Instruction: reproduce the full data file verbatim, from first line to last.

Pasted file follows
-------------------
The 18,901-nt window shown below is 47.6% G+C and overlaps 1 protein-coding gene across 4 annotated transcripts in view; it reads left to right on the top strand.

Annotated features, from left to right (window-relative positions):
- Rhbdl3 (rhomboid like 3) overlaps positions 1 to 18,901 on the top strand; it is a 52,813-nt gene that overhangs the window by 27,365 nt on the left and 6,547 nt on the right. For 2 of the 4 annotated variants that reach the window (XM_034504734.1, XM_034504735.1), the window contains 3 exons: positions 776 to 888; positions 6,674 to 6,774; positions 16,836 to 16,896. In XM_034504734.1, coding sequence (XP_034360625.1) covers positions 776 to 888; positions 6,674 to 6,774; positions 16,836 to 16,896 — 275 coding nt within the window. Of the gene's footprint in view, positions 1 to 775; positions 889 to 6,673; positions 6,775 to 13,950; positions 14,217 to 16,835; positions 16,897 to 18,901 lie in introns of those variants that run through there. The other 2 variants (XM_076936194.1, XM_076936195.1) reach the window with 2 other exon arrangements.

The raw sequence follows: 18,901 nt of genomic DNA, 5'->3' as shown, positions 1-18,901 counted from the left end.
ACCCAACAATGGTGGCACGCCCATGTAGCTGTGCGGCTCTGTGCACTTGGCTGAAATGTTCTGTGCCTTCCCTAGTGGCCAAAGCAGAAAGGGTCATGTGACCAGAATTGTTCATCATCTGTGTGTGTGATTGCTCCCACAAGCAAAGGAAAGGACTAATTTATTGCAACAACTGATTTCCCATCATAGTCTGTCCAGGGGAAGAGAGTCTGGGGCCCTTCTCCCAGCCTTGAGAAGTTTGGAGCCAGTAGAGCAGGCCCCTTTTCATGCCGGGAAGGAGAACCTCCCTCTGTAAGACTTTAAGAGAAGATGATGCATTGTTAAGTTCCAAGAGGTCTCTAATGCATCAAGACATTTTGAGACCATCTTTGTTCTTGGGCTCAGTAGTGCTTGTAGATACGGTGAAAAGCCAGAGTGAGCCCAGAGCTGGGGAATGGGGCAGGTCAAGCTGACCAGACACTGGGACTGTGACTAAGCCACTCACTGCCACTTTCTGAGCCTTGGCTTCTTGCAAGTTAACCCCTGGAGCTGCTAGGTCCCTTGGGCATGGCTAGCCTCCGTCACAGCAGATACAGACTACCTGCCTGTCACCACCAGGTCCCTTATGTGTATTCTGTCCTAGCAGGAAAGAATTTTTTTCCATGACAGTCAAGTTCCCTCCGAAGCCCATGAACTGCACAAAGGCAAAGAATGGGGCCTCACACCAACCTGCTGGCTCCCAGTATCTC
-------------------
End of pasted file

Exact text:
The 18,901-nt window shown below is 47.6% G+C and overlaps 1 protein-coding gene across 4 annotated transcripts in view; it reads left to right on the top strand.

Annotated features, from left to right (window-relative positions):
- Rhbdl3 (rhomboid like 3) overlaps positions 1 to 18,901 on the top strand; it is a 52,813-nt gene that overhangs the window by 27,365 nt on the left and 6,547 nt on the right. For 2 of the 4 annotated variants that reach the window (XM_034504734.1, XM_034504735.1), the window contains 3 exons: positions 776 to 888; positions 6,674 to 6,774; positions 16,836 to 16,896. In XM_034504734.1, coding sequence (XP_034360625.1) covers positions 776 to 888; positions 6,674 to 6,774; positions 16,836 to 16,896 — 275 coding nt within the window. Of the gene's footprint in view, positions 1 to 775; positions 889 to 6,673; positions 6,775 to 13,950; positions 14,217 to 16,835; positions 16,897 to 18,901 lie in introns of those variants that run through there. The other 2 variants (XM_076936194.1, XM_076936195.1) reach the window with 2 other exon arrangements.

The raw sequence follows: 18,901 nt of genomic DNA, 5'->3' as shown, positions 1-18,901 counted from the left end.
ACCCAACAATGGTGGCACGCCCATGTAGCTGTGCGGCTCTGTGCACTTGGCTGAAATGTTCTGTGCCTTCCCTAGTGGCCAAAGCAGAAAGGGTCATGTGACCAGAATTGTTCATCATCTGTGTGTGTGATTGCTCCCACAAGCAAAGGAAAGGACTAATTTATTGCAACAACTGATTTCCCATCATAGTCTGTCCAGGGGAAGAGAGTCTGGGGCCCTTCTCCCAGCCTTGAGAAGTTTGGAGCCAGTAGAGCAGGCCCCTTTTCATGCCGGGAAGGAGAACCTCCCTCTGTAAGACTTTAAGAGAAGATGATGCATTGTTAAGTTCCAAGAGGTCTCTAATGCATCAAGACATTTTGAGACCATCTTTGTTCTTGGGCTCAGTAGTGCTTGTAGATACGGTGAAAAGCCAGAGTGAGCCCAGAGCTGGGGAATGGGGCAGGTCAAGCTGACCAGACACTGGGACTGTGACTAAGCCACTCACTGCCACTTTCTGAGCCTTGGCTTCTTGCAAGTTAACCCCTGGAGCTGCTAGGTCCCTTGGGCATGGCTAGCCTCCGTCACAGCAGATACAGACTACCTGCCTGTCACCACCAGGTCCCTTATGTGTATTCTGTCCTAGCAGGAAAGAATTTTTTTCCATGACAGTCAAGTTCCCTCCGAAGCCCATGAACTGCACAAAGGCAAAGAATGGGGCCTCACACCAACCTGCTGGCTCCCAGTATCTC